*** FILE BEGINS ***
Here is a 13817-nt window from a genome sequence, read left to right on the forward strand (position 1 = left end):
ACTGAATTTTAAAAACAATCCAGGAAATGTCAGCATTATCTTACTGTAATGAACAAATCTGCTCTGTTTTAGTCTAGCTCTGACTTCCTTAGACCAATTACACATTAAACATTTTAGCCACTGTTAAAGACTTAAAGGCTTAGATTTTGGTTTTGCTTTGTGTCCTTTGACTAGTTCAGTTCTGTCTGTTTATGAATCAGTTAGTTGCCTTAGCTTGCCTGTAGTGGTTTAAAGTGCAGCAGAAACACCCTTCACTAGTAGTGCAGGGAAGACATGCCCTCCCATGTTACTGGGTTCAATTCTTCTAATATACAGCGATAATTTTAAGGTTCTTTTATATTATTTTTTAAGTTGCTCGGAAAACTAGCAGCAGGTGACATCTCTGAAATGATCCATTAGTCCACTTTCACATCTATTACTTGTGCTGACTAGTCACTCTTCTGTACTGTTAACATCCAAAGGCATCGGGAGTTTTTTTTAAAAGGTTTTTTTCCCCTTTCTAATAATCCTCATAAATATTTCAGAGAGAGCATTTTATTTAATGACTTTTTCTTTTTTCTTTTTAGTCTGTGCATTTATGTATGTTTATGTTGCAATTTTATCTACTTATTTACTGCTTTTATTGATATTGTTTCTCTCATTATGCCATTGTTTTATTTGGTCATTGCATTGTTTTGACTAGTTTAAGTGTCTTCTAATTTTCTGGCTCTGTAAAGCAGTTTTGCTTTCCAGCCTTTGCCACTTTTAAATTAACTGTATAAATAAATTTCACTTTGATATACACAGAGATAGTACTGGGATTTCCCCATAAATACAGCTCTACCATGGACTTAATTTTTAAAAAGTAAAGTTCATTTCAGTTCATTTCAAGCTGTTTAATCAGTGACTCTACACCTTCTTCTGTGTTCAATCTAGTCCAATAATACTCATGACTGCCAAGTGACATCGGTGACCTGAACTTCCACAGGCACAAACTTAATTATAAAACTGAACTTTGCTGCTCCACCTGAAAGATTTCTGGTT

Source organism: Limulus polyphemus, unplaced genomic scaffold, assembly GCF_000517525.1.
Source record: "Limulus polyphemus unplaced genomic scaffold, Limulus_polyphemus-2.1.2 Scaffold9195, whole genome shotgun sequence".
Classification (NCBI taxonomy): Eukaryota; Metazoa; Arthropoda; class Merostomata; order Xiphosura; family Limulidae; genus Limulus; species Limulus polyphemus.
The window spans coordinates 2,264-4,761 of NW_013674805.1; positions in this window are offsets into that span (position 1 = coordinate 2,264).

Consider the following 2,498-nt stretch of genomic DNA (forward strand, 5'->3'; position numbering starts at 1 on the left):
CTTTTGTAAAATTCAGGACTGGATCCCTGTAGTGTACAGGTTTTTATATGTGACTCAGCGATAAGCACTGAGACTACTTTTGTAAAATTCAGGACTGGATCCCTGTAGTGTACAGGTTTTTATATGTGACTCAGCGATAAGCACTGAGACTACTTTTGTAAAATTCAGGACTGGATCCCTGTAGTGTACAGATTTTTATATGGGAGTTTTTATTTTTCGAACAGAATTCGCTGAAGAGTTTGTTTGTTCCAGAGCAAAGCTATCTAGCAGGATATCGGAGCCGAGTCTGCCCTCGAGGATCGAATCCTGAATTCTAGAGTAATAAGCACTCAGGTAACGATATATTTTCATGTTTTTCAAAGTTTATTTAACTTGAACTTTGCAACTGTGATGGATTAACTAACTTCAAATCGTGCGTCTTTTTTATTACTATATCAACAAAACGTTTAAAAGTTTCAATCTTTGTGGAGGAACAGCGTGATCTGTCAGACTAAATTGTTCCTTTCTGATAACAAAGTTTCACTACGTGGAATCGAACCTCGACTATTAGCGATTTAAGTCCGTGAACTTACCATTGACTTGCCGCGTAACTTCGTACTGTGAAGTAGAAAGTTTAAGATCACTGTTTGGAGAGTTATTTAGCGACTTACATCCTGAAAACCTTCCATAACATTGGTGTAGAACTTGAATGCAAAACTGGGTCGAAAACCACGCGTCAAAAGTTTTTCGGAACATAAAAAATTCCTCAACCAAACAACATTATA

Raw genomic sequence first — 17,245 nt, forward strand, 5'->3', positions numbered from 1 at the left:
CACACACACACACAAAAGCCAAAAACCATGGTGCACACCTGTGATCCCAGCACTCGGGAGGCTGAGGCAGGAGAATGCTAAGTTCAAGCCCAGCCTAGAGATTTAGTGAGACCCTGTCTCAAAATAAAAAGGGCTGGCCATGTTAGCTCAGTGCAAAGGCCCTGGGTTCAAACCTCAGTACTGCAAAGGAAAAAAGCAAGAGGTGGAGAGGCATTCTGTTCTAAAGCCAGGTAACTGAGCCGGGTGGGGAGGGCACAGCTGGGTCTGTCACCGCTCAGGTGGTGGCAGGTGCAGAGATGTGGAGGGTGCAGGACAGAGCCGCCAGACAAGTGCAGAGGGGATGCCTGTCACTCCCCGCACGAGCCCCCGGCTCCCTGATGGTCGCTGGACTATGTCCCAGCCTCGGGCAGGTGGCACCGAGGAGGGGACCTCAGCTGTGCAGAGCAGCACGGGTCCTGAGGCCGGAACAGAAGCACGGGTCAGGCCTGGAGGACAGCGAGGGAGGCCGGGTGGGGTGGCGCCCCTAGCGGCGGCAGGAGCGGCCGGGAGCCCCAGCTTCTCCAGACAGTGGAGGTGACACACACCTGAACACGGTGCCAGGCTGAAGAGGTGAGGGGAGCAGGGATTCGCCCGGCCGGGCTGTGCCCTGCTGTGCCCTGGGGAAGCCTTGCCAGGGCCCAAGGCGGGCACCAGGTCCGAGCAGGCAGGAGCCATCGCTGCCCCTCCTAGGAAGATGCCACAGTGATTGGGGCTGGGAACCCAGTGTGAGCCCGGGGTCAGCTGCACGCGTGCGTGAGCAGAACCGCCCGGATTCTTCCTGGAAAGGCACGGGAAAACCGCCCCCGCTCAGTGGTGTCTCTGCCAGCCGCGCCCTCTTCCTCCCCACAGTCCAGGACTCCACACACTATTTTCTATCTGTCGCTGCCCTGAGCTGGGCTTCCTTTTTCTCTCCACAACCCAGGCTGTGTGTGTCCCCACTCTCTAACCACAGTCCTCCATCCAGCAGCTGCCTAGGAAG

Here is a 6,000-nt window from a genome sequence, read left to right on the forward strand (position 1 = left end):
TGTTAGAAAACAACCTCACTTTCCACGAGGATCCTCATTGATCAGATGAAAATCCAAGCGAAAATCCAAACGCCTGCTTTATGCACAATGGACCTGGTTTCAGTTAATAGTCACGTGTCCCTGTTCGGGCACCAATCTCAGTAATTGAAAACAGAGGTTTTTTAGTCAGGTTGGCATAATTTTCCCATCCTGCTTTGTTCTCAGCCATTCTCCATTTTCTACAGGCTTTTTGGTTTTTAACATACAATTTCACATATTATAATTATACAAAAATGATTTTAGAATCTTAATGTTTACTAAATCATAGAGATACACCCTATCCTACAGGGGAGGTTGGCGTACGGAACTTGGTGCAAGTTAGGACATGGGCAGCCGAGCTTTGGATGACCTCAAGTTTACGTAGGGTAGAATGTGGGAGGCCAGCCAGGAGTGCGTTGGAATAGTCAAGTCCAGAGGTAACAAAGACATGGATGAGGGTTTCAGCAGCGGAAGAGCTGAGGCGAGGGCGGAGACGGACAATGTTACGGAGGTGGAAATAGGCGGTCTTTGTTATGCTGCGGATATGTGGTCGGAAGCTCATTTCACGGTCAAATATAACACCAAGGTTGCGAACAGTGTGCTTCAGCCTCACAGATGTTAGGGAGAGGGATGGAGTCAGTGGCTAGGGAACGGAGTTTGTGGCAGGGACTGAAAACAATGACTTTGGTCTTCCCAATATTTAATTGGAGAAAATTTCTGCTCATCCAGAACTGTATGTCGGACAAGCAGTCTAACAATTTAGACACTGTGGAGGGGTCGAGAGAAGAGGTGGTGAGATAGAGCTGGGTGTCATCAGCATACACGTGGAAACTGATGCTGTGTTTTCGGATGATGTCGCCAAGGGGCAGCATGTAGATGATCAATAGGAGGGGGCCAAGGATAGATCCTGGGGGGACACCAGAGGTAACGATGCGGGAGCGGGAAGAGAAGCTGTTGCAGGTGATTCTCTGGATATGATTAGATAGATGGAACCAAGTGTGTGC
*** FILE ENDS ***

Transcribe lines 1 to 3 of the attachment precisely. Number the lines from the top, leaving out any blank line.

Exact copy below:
Here is a 13817-nt window from a genome sequence, read left to right on the forward strand (position 1 = left end):
ACTGAATTTTAAAAACAATCCAGGAAATGTCAGCATTATCTTACTGTAATGAACAAATCTGCTCTGTTTTAGTCTAGCTCTGACTTCCTTAGACCAATTACACATTAAACATTTTAGCCACTGTTAAAGACTTAAAGGCTTAGATTTTGGTTTTGCTTTGTGTCCTTTGACTAGTTCAGTTCTGTCTGTTTATGAATCAGTTAGTTGCCTTAGCTTGCCTGTAGTGGTTTAAAGTGCAGCAGAAACACCCTTCACTAGTAGTGCAGGGAAGACATGCCCTCCCATGTTACTGGGTTCAATTCTTCTAATATACAGCGATAATTTTAAGGTTCTTTTATATTATTTTTTAAGTTGCTCGGAAAACTAGCAGCAGGTGACATCTCTGAAATGATCCATTAGTCCACTTTCACATCTATTACTTGTGCTGACTAGTCACTCTTCTGTACTGTTAACATCCAAAGGCATCGGGAGTTTTTTTTAAAAGGTTTTTTTCCCCTTTCTAATAATCCTCATAAATATTTCAGAGAGAGCATTTTATTTAATGACTTTTTCTTTTTTCTTTTTAGTCTGTGCATTTATGTATGTTTATGTTGCAATTTTATCTACTTATTTACTGCTTTTATTGATATTGTTTCTCTCATTATGCCATTGTTTTATTTGGTCATTGCATTGTTTTGACTAGTTTAAGTGTCTTCTAATTTTCTGGCTCTGTAAAGCAGTTTTGCTTTCCAGCCTTTGCCACTTTTAAATTAACTGTATAAATAAATTTCACTTTGATATACACAGAGATAGTACTGGGATTTCCCCATAAATACAGCTCTACCATGGACTTAATTTTTAAAAAGTAAAGTTCATTTCAGTTCATTTCAAGCTGTTTAATCAGTGACTCTACACCTTCTTCTGTGTTCAATCTAGTCCAATAATACTCATGACTGCCAAGTGACATCGGTGACCTGAACTTCCACAGGCACAAACTTAATTATAAAACTGAACTTTGCTGCTCCACCTGAAAGATTTCTGGTT

Source organism: Limulus polyphemus, unplaced genomic scaffold, assembly GCF_000517525.1.